Furthermore, we must not forget that all over the world, many continue to dedicate their lives to their country with countless years of committed service, sacrificing opportunities for opulence elsewhere. When they become senior citizens their pensions barely reflect the value of the work that they have done for all those years.
I do love my country, but I really donâ€™t feel like patriotism is altogether a good thing. Like almost everything else in this world, it isnâ€™t flawless- and it often leads to fatal consequences.
Patriotism is a double-edged sword. Like fire, it can be used for good or for evil. And, it is often the refuge of scoundrels.
Again, Danielle, another thought provoking article. Though I am loathe to characterize anything as good or bad, I err on the side of the destructiveness of extreme nationalism. The Nazi’s used nationalism to justify unjustifiable acts, the situation in Rwanda and Darfur are more recent examples of destructive nationalism. Nationalism is just another tool of separation, of promoting the idea that “I” and better than “You”. “My” country is better than “Your” country. I consider myself fortunate that I’ve lived in various parts of the United States, have parents who were not born in the United States and never lived anywhere more than five years. As a result, I feel no particular allegiance to any one region or any strong identification with anyone group – I consider myself to be a citizen of the world. I have found that strong identifications inevitably comes with comparisons. When I lived in the Northeastern part of the United States, many people felt like people who lived in the Southeastern portion of the United States were slow (mentally as well as actually) and prejudiced. When I moved to the Southeastern portion of the United States people would routinely talk about the “Northerners” moving in and changing things. This mentality of separation permeates through all societies and usually does not cause too much harm until a charismatic leader convinces their constituents to think of themselves as a group “superior” to another group. We tell ourselves and our children that prejudice is wrong yet what is nationalism other than prejudice? It is true that birds of a feather flock together, and we might be better served thinking of ourselves as all birds of a feather – then as a human race will we flourish.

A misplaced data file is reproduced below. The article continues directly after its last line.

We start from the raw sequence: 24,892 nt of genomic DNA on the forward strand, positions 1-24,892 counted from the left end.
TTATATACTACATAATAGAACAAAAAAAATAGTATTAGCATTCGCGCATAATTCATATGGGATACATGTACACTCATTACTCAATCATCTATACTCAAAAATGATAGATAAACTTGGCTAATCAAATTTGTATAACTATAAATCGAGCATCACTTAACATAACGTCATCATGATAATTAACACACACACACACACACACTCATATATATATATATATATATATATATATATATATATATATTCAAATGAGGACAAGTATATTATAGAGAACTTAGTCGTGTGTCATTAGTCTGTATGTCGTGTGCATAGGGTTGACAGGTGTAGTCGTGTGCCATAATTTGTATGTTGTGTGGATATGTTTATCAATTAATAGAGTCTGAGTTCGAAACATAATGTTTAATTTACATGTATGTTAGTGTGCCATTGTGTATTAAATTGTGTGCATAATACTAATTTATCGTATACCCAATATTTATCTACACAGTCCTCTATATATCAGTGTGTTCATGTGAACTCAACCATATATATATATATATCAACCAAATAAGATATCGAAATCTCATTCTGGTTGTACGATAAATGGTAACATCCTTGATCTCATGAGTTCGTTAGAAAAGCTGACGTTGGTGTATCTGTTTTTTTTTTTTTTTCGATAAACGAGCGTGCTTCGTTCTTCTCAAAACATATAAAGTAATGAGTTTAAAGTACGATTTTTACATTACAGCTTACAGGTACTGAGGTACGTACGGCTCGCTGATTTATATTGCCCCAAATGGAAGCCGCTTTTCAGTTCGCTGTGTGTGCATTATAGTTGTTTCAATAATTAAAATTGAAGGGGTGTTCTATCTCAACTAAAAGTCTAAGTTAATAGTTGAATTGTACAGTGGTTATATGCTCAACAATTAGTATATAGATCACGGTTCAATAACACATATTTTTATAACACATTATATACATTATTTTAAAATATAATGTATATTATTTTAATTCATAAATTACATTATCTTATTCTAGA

Suki K Tranqille
You are right on the beam, Suki.
As for the idea of thinking of a nation by the leader and not the flag…I don’t really thing that is a new thing. When you think of the ancient civilizations you think of the people. Who comes to mind when you think of Egypt or Rome? The kings and queens come to mind when you think of England and again with the emperors of China.
Just my 2 cents…
Having been born in the US, I look to the ideals expressed in our Constitution. But I note that before amendments it also permitted slavery and extended voting franchise only to propertied white men. The good ideas (but not the bad ones), and certainly not the leaders (Washington and Jefferson held slaves), and definitely not the governments (ours lies to us) and nothing as trivial as a symbol should define patriotism. Also not geography or place of birth, both of which are accidental and beyond a person’s control. The only things that should matter are character and care for your fellow human beings.